When thinking about large scale data systems, the question is whether exisiting data is sufficiently rich or accessible enouhg to justify the huge efforts required to get more than a basic dataset shared between the stundent and the institution, or whether it would be easier to rearchitect the entire system from scratch based on the new paradigm.

Either way, a core problem which needs to be solved in this area is “Micro Federation” – ie the concept that a student with their own “digital locker” can grant and control access to that data to trusted 3rd parties. The benefit to the institution is access to data to help decision making at micro and macro levels. The benefit to the student is having their learning supported in ways that may have been difficult to achieve otherwise. To achieve Micro Federation, there are some key areas that need to be addressed including:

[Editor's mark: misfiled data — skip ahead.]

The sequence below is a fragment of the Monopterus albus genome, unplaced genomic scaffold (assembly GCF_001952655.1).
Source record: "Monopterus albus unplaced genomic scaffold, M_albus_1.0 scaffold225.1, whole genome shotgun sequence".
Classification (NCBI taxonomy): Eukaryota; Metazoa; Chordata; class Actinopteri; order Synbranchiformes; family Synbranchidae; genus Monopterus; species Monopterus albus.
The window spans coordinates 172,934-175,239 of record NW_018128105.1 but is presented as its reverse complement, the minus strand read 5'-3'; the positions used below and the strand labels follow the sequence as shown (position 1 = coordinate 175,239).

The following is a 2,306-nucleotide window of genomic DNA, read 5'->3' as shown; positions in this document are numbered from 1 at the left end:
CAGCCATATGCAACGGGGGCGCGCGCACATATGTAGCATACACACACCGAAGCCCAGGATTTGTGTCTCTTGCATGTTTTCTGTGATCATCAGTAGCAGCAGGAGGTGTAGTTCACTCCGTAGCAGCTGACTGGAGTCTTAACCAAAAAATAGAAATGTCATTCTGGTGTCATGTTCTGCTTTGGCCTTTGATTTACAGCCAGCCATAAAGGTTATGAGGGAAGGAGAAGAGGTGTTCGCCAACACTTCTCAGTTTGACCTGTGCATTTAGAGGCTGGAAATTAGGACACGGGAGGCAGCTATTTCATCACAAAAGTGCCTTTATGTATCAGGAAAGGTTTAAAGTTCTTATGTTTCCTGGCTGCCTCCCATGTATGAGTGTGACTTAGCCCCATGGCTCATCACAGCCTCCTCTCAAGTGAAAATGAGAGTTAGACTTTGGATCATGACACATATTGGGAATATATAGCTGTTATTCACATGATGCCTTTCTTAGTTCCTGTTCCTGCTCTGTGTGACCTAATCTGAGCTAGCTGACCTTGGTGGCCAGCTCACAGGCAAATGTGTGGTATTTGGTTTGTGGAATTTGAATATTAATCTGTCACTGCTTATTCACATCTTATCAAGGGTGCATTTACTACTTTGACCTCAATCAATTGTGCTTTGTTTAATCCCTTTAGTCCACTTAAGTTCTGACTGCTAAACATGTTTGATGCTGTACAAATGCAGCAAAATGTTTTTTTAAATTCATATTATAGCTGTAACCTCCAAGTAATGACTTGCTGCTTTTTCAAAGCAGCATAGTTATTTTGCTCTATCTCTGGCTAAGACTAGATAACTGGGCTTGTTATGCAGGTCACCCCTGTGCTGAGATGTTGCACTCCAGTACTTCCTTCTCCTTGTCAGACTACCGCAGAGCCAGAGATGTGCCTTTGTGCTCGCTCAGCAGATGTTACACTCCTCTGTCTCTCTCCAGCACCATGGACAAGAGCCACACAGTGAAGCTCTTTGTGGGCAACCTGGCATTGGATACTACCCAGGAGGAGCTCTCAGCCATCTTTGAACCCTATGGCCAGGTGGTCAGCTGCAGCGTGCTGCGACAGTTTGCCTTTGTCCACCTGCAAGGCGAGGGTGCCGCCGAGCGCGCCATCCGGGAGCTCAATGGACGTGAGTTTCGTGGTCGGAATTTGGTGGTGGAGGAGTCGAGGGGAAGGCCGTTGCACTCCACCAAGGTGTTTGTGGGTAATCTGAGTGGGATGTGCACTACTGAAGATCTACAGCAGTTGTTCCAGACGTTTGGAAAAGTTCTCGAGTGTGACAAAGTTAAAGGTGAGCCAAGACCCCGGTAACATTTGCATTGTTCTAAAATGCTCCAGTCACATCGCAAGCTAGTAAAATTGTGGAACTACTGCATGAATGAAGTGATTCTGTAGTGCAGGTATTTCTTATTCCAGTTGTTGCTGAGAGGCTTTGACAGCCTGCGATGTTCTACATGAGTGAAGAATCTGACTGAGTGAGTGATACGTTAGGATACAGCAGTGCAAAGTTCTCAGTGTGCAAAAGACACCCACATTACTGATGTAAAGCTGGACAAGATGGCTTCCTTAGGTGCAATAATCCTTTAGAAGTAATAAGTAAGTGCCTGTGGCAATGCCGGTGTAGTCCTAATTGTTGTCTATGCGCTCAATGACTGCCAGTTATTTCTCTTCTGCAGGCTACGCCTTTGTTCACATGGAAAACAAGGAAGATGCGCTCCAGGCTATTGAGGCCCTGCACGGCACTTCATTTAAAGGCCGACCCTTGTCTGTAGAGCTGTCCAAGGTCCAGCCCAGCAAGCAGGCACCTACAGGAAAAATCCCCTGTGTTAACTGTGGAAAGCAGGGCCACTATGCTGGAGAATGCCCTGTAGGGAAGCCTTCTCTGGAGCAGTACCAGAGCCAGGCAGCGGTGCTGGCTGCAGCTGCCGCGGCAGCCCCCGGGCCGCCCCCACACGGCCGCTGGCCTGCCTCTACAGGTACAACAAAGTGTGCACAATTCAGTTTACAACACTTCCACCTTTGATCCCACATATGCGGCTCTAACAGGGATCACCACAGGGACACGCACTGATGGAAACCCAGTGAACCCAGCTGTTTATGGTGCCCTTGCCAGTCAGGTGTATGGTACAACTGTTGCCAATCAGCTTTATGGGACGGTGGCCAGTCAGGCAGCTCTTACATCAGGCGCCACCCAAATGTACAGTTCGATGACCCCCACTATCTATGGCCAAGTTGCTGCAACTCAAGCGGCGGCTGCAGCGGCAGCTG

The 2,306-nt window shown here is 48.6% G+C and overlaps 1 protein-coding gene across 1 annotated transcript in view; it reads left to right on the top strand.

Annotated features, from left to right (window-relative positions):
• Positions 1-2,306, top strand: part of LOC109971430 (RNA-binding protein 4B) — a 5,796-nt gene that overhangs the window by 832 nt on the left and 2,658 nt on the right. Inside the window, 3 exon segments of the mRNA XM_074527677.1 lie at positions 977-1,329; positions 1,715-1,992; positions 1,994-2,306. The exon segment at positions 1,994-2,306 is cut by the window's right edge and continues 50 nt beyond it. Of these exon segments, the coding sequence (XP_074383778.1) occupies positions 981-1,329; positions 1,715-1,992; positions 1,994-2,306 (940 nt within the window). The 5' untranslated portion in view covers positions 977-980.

• Privacy

• Security

  • Authorization
  • IDs and authentication
  • Encryption

• Transaction models

• Interaction models

• Interconnection technology

• Interfaces

National Education Networks

Greater personalization requires improved interoperability between data, content, assessments and applications. But to scale personalised learning, we need to be able to solve big problems in the areas of data management; decision automation; individualised learning pathways; and content. To do all this requires National Education Networks (NEN). The purpose of an NEN is to:

  • Improve data flows for the benefit of students, within and between end-users and schooling institutions, regionally and nationally.
  • Provide a stable platform for learning and innovation based on interoperable systems
  • Reduce the technical burden on schools, allowing them to focus on the use of technology in teaching and learning rather than its management

Few countries have built NENs, but the UK is one country that has. In 2004, the BECTA – the British governments ICT agency – produced detailed plans for a national level network infrastructure for schools. This became the National Education Network – http://www.nen.gov.uk/

So what are the key problems that need to be solved in building a National Education Network? Firstly, a National Education Network should have three architectural layers: